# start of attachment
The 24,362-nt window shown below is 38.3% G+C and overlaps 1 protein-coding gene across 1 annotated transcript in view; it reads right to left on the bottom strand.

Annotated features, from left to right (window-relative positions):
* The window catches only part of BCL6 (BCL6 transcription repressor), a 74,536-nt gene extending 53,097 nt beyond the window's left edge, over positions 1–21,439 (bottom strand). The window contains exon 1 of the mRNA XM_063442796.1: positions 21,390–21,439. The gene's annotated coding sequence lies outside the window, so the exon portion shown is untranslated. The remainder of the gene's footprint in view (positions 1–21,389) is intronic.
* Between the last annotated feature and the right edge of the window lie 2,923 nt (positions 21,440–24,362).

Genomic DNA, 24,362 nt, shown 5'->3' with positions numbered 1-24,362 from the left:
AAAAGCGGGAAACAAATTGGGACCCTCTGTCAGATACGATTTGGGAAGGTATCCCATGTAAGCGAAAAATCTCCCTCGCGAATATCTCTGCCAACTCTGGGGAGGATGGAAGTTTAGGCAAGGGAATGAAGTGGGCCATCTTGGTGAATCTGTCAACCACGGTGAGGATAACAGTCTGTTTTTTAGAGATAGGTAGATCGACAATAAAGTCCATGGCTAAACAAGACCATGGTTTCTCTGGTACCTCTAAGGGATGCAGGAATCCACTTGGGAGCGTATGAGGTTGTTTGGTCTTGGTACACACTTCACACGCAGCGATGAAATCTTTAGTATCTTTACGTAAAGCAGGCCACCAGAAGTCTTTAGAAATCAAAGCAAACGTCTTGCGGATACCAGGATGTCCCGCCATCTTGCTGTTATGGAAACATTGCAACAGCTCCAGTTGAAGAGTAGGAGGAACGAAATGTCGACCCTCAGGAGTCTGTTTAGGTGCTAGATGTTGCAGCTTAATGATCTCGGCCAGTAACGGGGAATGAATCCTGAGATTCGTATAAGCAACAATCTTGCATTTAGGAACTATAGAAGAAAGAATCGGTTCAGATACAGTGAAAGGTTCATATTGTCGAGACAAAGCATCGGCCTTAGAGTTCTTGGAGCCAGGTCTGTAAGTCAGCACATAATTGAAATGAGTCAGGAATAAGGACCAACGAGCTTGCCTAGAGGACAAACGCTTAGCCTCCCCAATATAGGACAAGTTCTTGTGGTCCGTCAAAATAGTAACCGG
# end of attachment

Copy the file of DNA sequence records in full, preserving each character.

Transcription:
The 24,362-nt window shown below is 38.3% G+C and overlaps 1 protein-coding gene across 1 annotated transcript in view; it reads right to left on the bottom strand.

Annotated features, from left to right (window-relative positions):
* The window catches only part of BCL6 (BCL6 transcription repressor), a 74,536-nt gene extending 53,097 nt beyond the window's left edge, over positions 1–21,439 (bottom strand). The window contains exon 1 of the mRNA XM_063442796.1: positions 21,390–21,439. The gene's annotated coding sequence lies outside the window, so the exon portion shown is untranslated. The remainder of the gene's footprint in view (positions 1–21,389) is intronic.
* Between the last annotated feature and the right edge of the window lie 2,923 nt (positions 21,440–24,362).

Genomic DNA, 24,362 nt, shown 5'->3' with positions numbered 1-24,362 from the left:
AAAAGCGGGAAACAAATTGGGACCCTCTGTCAGATACGATTTGGGAAGGTATCCCATGTAAGCGAAAAATCTCCCTCGCGAATATCTCTGCCAACTCTGGGGAGGATGGAAGTTTAGGCAAGGGAATGAAGTGGGCCATCTTGGTGAATCTGTCAACCACGGTGAGGATAACAGTCTGTTTTTTAGAGATAGGTAGATCGACAATAAAGTCCATGGCTAAACAAGACCATGGTTTCTCTGGTACCTCTAAGGGATGCAGGAATCCACTTGGGAGCGTATGAGGTTGTTTGGTCTTGGTACACACTTCACACGCAGCGATGAAATCTTTAGTATCTTTACGTAAAGCAGGCCACCAGAAGTCTTTAGAAATCAAAGCAAACGTCTTGCGGATACCAGGATGTCCCGCCATCTTGCTGTTATGGAAACATTGCAACAGCTCCAGTTGAAGAGTAGGAGGAACGAAATGTCGACCCTCAGGAGTCTGTTTAGGTGCTAGATGTTGCAGCTTAATGATCTCGGCCAGTAACGGGGAATGAATCCTGAGATTCGTATAAGCAACAATCTTGCATTTAGGAACTATAGAAGAAAGAATCGGTTCAGATACAGTGAAAGGTTCATATTGTCGAGACAAAGCATCGGCCTTAGAGTTCTTGGAGCCAGGTCTGTAAGTCAGCACATAATTGAAATGAGTCAGGAATAAGGACCAACGAGCTTGCCTAGAGGACAAACGCTTAGCCTCCCCAATATAGGACAAGTTCTTGTGGTCCGTCAAAATAGTAACCGG